NORML Canada: January 2015 Newsletter
Greetings Cannabis Law Reform Community
In this month’s newsletter:
In the past few months we have brought you stories on developments outside of North America, namely the legalization movement in Uruguay and the nascent hopes of a medical marijuana bill introduced in Colombia last year.
Now we can add Jamaica to the mix. Despite the strong associations between marijuana and Jamaica, “ganja” has been illegal on the island since 1913. But Jamaica has now taken firm action to move in a more progressive direction.
The Jamaican ministerial cabinet has approved a bill that legalizes the possession of up to two ounces of marijuana, the cultivation of as many as five plants, and the use of marijuana for religious purposes by the strong Rastafarian community.1
The bill would establish a cannabis licensing authority to deal with the regulations needed to cultivate, sell, and distribute marijuana for medical, scientific, and therapeutic purposes.
It is good to see the wave of legalization continue into the New Year and on to different parts of the world.
In an article in the Huffington Post, three former NFL players have challenged the NFL to change its policies on marijuana use. The players said that the NFL policy of testing for and banning players for the use of marijuana must end. Cannabidiol (CBD is a compound found in marijuana) has been shown to be an antioxidant and a neuroprotectant for the brain. The HBO show Realsports reported that 50-60% of NFL players report using marijuana, mostly for pain. The NFL has a serious problem with head injuries in particular and injuries generally. The NBA and Major League Baseball test for marijuana and upon a first failed test the player must take a marijuana program. The NHL does not test for marijuana. The NCAA has announced its intention to reconsider its ban on marijuana as it is not a performance enhancing drug.
It was a year ago already that Colorado governor John Hickenlooper signed an executive order ratifying the overwhelming victory on Amendment 64 allowing adults 21 and over the personal freedom to use, possess, and cultivate small amounts of marijuana.
It was a historic shift for the marijuana movement as it has given us a glimpse of marijuana in a legal market. There were a lot of concerns and some remain legitimate, such as driving while under the influence and availability to minors.
A year later early results seem to indicate that this social experiment is off to a great start with reports of teens using marijuana at lower rates than the national average1 and since legalization, highway fatalities in Colorado are close to historic lows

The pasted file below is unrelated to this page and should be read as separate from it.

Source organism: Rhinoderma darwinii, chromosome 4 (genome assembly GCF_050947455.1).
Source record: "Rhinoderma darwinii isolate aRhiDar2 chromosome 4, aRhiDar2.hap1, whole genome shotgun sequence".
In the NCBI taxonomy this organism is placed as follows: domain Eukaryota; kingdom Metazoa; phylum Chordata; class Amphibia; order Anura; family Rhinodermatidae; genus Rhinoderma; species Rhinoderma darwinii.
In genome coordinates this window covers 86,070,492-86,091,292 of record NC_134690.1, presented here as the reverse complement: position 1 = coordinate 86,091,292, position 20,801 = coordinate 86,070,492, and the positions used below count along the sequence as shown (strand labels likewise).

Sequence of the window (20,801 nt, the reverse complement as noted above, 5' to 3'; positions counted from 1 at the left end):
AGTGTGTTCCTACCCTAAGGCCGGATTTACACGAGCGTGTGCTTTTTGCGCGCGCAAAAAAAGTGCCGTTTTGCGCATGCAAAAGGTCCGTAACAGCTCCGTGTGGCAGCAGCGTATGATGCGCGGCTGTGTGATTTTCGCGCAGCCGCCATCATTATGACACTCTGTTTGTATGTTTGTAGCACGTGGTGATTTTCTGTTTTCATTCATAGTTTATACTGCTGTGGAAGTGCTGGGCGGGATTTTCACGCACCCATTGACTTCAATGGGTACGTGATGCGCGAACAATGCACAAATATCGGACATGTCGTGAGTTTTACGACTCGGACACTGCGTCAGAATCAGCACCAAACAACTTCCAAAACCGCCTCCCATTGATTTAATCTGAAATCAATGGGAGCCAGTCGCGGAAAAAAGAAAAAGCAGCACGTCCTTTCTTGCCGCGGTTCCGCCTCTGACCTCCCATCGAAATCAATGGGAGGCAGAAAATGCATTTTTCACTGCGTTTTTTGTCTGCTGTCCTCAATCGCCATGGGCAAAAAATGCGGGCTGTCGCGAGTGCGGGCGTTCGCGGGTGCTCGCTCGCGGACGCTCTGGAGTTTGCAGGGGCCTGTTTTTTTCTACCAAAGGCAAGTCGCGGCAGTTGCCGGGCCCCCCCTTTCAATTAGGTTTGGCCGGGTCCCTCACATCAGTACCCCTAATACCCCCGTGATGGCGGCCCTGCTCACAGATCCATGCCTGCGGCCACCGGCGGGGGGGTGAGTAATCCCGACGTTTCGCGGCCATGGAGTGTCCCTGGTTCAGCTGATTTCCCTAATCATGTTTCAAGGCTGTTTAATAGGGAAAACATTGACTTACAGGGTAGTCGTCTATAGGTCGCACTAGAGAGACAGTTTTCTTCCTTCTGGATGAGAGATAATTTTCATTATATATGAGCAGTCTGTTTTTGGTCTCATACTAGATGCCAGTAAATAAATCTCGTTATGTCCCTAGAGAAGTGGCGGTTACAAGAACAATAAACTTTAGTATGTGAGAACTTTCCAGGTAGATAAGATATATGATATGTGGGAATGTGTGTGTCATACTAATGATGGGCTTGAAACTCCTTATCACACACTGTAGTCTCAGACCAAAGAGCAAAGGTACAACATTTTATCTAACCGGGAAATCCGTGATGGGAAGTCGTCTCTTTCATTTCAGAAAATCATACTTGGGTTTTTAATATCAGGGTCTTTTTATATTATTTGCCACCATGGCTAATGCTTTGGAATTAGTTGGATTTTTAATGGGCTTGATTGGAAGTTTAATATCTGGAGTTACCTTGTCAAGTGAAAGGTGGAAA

Adding to the positives of this experiment are all those people who have not had their lives tainted by a marijuana related arrest over the past year in Colorado. That is because over the last decade, Colorado has averaged over 10,000 arrests and citations per year for minor marijuana possession for amounts that have been legal over the past year
The state has also received economic benefits. According to the Colorado Center on Law and Policy, by removing criminal penalties associated with marijuana the state has saved anywhere from $12 million to $40 million dollars over the past year.
The voters of Colorado did the right thing last year. Their experiences and lessons learned are paving a way forward for us to follow. They have welcomed marijuana into their lives and are showing the world that by doing so, they are winning the war on drugs.
Colorado marijuana arrest report PDF document
The RAND Corporation has produced a 218 page report for the Vermont legislature which outlines their legalization options. One of the core findings was that states and countries do have to face a binary choice between prohibition and a for-profit commercial model. Legalization contains a wide range of possible regimes. The report found that there were four considerations which distinguished the various models for legalization: the type of group that can provide marijuana, the rules for providing marijuana, what can be provided, and pricing. The report did not address the merits of legalization, but rather the preferred model. Vermont currently permits dispensaries and has decriminalized possession of up to one ounce.
An Australian father has been charged in Brisbane after providing cannabis oil to his two year old daughter suffering from stage 4 neuroblastoma, an advanced cancer. Neuroblastoma is a cancer that develops in the nerve tissue of the adrenal gland, neck, chest, or spinal cord. Stage 4 is the most severe type. The girl was given a 50% chance of living. The father used the cannabis oil to supplement chemotherapy. The father observed remarkable signs of improvement after the girl took the oil. The cannabis oil was low in THC such that it did not have an intoxicating affect. Sadly, since the charges the girl has been taken off the cannabis oil and is currently being given morphine in the intensive care unit. Australia does not permit medical marijuana in any form.
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